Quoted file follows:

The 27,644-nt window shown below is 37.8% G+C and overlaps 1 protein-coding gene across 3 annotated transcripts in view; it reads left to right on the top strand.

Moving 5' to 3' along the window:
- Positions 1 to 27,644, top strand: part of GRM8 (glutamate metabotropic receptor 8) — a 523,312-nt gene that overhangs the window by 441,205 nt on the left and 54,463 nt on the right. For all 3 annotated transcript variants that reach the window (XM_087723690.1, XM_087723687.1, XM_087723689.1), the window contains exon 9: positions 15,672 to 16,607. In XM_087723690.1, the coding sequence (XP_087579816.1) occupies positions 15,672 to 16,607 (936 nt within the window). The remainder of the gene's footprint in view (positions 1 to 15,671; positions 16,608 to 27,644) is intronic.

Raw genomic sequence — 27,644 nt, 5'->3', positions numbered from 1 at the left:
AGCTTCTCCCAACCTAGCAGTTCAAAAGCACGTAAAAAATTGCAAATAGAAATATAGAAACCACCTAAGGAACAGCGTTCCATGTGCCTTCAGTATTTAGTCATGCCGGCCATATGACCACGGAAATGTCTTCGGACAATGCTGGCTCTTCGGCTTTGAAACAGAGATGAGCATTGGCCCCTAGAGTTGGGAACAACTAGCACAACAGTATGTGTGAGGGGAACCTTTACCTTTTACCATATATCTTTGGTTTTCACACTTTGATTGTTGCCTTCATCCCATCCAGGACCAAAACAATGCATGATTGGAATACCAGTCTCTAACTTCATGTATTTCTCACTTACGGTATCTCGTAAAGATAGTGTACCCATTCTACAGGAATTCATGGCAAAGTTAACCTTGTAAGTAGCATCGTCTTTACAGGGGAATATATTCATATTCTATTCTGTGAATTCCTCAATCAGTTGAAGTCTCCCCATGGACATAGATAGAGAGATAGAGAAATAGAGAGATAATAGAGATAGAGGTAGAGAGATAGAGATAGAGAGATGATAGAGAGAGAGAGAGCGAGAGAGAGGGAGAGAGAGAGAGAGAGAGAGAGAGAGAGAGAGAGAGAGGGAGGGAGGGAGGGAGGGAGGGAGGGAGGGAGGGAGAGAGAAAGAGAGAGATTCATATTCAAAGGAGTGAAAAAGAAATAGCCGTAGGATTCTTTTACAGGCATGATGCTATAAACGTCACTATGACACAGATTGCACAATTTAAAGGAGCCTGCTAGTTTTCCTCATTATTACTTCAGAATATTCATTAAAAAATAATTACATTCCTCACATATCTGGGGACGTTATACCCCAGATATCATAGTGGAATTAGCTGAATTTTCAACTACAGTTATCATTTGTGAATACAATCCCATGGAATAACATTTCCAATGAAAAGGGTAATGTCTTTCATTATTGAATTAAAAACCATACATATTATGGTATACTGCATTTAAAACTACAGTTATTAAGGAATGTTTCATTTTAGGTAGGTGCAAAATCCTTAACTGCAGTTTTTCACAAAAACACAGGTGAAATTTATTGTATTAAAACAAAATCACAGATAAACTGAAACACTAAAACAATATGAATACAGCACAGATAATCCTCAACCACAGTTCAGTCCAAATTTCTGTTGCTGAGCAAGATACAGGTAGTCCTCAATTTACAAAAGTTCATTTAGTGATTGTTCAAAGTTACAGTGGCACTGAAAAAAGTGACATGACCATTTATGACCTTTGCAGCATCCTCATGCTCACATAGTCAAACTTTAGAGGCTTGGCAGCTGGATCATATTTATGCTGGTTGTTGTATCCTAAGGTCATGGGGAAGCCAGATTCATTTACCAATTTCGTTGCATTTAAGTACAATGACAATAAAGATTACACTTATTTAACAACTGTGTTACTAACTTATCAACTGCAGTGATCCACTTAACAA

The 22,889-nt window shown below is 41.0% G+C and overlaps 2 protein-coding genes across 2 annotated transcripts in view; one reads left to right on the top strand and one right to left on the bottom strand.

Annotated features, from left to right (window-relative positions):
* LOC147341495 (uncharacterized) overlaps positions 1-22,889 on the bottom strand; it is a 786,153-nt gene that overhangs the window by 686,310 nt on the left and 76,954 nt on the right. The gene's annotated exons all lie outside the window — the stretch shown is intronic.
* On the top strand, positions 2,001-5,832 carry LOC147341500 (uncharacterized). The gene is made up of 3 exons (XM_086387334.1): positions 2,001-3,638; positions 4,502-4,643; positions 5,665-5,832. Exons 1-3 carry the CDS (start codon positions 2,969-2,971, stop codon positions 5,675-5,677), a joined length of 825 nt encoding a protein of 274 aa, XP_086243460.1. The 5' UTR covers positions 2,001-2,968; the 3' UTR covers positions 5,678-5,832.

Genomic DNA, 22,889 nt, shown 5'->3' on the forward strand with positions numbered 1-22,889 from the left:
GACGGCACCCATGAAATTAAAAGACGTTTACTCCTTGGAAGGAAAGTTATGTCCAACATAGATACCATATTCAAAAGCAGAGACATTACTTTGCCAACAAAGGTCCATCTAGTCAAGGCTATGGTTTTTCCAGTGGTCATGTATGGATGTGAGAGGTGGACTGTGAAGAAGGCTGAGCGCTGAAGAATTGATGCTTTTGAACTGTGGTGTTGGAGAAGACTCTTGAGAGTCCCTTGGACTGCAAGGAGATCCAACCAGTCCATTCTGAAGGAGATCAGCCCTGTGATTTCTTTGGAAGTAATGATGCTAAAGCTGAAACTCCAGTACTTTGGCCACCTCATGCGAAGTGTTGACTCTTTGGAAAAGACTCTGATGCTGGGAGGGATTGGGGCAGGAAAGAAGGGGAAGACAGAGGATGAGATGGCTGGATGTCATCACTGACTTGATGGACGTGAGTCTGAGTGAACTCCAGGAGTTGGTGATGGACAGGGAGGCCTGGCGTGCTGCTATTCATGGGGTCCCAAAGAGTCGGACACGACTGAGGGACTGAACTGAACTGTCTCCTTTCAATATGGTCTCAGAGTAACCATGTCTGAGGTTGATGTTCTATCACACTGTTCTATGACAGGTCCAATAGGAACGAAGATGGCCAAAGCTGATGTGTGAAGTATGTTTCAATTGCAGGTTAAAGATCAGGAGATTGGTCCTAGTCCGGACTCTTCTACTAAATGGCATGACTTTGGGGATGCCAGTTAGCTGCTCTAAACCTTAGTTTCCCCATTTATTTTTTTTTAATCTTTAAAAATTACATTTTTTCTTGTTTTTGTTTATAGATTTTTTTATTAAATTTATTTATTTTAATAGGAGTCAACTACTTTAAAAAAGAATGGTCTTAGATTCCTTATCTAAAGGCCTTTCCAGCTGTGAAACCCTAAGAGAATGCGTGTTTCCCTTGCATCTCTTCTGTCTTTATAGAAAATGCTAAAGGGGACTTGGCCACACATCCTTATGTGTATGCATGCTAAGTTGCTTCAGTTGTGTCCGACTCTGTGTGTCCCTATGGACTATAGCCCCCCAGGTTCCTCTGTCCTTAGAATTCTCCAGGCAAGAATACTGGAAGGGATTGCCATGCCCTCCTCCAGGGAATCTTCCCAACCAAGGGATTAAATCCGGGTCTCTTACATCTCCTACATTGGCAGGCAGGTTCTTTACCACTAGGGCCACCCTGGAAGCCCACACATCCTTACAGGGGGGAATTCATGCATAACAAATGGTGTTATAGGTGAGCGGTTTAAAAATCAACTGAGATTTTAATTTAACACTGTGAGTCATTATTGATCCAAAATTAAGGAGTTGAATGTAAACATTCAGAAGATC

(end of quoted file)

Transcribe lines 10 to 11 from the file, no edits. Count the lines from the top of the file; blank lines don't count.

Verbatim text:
Genomic DNA, 22,889 nt, shown 5'->3' on the forward strand with positions numbered 1-22,889 from the left:
GACGGCACCCATGAAATTAAAAGACGTTTACTCCTTGGAAGGAAAGTTATGTCCAACATAGATACCATATTCAAAAGCAGAGACATTACTTTGCCAACAAAGGTCCATCTAGTCAAGGCTATGGTTTTTCCAGTGGTCATGTATGGATGTGAGAGGTGGACTGTGAAGAAGGCTGAGCGCTGAAGAATTGATGCTTTTGAACTGTGGTGTTGGAGAAGACTCTTGAGAGTCCCTTGGACTGCAAGGAGATCCAACCAGTCCATTCTGAAGGAGATCAGCCCTGTGATTTCTTTGGAAGTAATGATGCTAAAGCTGAAACTCCAGTACTTTGGCCACCTCATGCGAAGTGTTGACTCTTTGGAAAAGACTCTGATGCTGGGAGGGATTGGGGCAGGAAAGAAGGGGAAGACAGAGGATGAGATGGCTGGATGTCATCACTGACTTGATGGACGTGAGTCTGAGTGAACTCCAGGAGTTGGTGATGGACAGGGAGGCCTGGCGTGCTGCTATTCATGGGGTCCCAAAGAGTCGGACACGACTGAGGGACTGAACTGAACTGTCTCCTTTCAATATGGTCTCAGAGTAACCATGTCTGAGGTTGATGTTCTATCACACTGTTCTATGACAGGTCCAATAGGAACGAAGATGGCCAAAGCTGATGTGTGAAGTATGTTTCAATTGCAGGTTAAAGATCAGGAGATTGGTCCTAGTCCGGACTCTTCTACTAAATGGCATGACTTTGGGGATGCCAGTTAGCTGCTCTAAACCTTAGTTTCCCCATTTATTTTTTTTTAATCTTTAAAAATTACATTTTTTCTTGTTTTTGTTTATAGATTTTTTTATTAAATTTATTTATTTTAATAGGAGTCAACTACTTTAAAAAAGAATGGTCTTAGATTCCTTATCTAAAGGCCTTTCCAGCTGTGAAACCCTAAGAGAATGCGTGTTTCCCTTGCATCTCTTCTGTCTTTATAGAAAATGCTAAAGGGGACTTGGCCACACATCCTTATGTGTATGCATGCTAAGTTGCTTCAGTTGTGTCCGACTCTGTGTGTCCCTATGGACTATAGCCCCCCAGGTTCCTCTGTCCTTAGAATTCTCCAGGCAAGAATACTGGAAGGGATTGCCATGCCCTCCTCCAGGGAATCTTCCCAACCAAGGGATTAAATCCGGGTCTCTTACATCTCCTACATTGGCAGGCAGGTTCTTTACCACTAGGGCCACCCTGGAAGCCCACACATCCTTACAGGGGGGAATTCATGCATAACAAATGGTGTTATAGGTGAGCGGTTTAAAAATCAACTGAGATTTTAATTTAACACTGTGAGTCATTATTGATCCAAAATTAAGGAGTTGAATGTAAACATTCAGAAGATC